Let us examine our own leadership structure and ask if it is aiding or slowing down our growth. Is our organization so complex that it slows down our ability to reach out and grow? The fact that CrossFit focuses on a very simple transaction with its affiliates gives them a significant market advantage in their ability to move quickly into a lot of locations. A simple and repeatable structure has enabled CrossFit to grow quickly. I’ve said it before: you can either have control or you can have growth. It’s very difficult to have both, and CrossFit as an organization has decided that it would prefer growth over control. As a result, it has released control to its local members while staying focused on culture and defining the direction of the entire movement, rather than getting bogged down in operational concerns.

It spreads by word of mouth

The first rule of CrossFit: Tell everyone you’re going to CrossFit.

At its core, CrossFit spreads because it asks others, “Do you know anybody that has joined CrossFit?” It seems that the first rule of CrossFit is that everyone talks about the fact that they go to CrossFit. CrossFit grows because people try it, they invite their friends, and they talk about it. They’re proud of the fact that they’re making results. They’re seeing that being there three to five times a week is making a difference on their physical goals in life, and they want to celebrate that with their friends.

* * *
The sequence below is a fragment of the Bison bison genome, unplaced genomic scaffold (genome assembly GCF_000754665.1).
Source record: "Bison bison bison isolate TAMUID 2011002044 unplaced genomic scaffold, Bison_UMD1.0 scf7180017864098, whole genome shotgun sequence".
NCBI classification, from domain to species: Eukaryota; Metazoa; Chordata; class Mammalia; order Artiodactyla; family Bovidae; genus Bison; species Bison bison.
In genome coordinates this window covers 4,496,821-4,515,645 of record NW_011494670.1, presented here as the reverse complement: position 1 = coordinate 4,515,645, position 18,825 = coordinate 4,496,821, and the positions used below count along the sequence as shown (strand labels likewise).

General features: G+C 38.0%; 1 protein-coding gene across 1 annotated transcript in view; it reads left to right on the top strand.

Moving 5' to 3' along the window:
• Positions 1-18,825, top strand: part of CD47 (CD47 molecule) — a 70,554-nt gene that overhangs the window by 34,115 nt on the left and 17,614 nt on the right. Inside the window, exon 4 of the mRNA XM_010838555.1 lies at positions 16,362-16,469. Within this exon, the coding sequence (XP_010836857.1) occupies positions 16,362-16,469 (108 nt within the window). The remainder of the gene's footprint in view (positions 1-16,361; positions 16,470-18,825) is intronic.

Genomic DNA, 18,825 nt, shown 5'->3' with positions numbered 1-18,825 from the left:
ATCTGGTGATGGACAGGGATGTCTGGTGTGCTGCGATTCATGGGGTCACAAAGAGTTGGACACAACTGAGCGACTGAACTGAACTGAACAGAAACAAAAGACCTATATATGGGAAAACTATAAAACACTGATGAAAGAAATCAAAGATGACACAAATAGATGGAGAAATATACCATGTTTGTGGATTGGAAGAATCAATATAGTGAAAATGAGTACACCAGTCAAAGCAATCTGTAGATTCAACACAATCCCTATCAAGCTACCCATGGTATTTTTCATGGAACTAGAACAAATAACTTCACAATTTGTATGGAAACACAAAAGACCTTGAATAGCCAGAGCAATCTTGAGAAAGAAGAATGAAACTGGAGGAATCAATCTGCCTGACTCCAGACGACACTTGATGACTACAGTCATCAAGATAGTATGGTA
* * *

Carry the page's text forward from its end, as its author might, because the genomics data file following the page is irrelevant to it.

There’s also a fervent focus on social media and spreading the workouts of the day so members can know what they’re getting themselves into as they go to their box of choice. The spreadable ideas of CrossFit seem to transcend the organization as they get passed by word of mouth, social media, and personal recommendations. A study on CrossFit participants found that this group spends a disproportionately small amount of time on traditional media, radio, and television [ref]. However, they spend a disproportionately large amount of time on social media, which makes sense when you see how many times CrossFit is tagged on various social media platforms.